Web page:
Introduction and objectives: The influence of sex on the prognosis of patients undergoing aortic valve replacement for severe stenosis is unclear. Nevertheless, a number of studies have regarded sex as an independent risk factor. The aim of this study was to evaluate the influence of sex on perioperative outcomes in patients undergoing valve replacement for severe aortic stenosis.
Methods: This retrospective study involved 577 consecutive patients who underwent aortic valve replacement surgery for severe aortic stenosis between 1996 and April 2007.
Results: Women (44% of patients) were older than men (70.3+/-7.9 years vs. 66.8+/-9.8 years; P< .001), had a smaller body surface area (1.68+/-0.15 m(2) vs. 1.83+/-0.16 m(2); P< .001), more often had arterial hypertension (73% vs. 49%; P< .001), diabetes mellitus (33.5% vs. 24.5%; P=.001) and ventricular hypertrophy (89.1% vs. 83.1%; P< .001), and less often had coronary artery disease (19.1% vs. 31.8%; P< .001) and severe ventricular dysfunction (7.9% vs. 17.4%; P< .001). Nevertheless, women more often suffered acute myocardial infarction perioperatively (3.9% vs. 0.9%; P=.016), had a low cardiac output in the postoperative period (30.3% vs. 22.3%; P=.016) and experienced greater perioperative mortality (13% vs. 7.4%; P=.019) than men. However, after adjustment for various confounding factors, female sex was not a significant independent risk factor for mortality (odds ratio = 2.40; 95% confidence interval, 0.79-7.26; P=.119).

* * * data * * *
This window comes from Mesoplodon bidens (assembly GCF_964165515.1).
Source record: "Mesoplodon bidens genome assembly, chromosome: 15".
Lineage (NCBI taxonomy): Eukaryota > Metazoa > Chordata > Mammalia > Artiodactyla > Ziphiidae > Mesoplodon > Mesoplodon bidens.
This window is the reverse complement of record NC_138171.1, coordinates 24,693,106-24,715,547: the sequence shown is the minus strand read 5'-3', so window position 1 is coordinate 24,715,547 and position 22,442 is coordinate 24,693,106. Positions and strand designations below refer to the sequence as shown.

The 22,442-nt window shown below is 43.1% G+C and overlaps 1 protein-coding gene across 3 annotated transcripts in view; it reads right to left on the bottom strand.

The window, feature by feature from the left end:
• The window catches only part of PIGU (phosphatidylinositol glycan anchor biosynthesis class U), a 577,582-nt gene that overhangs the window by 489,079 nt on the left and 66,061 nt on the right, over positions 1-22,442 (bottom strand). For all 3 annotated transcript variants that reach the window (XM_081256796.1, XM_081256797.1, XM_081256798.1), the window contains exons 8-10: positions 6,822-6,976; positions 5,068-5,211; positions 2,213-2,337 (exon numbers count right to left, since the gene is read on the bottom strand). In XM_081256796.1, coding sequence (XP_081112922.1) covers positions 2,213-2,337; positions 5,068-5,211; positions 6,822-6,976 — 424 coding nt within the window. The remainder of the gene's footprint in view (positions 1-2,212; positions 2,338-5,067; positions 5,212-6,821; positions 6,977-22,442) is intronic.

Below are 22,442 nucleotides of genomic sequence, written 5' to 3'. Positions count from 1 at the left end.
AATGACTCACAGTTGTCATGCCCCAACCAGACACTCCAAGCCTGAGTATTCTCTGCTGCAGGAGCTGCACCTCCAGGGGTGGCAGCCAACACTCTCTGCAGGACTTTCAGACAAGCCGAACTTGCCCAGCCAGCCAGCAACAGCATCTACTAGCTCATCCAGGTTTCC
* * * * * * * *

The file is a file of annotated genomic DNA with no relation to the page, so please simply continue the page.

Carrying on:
Conclusions: Perioperative mortality in women with severe aortic stenosis who underwent valve replacement was high. However, after adjustment for potential confounding factors, particularly body surface area, female sex was not an independent risk factor for mortality.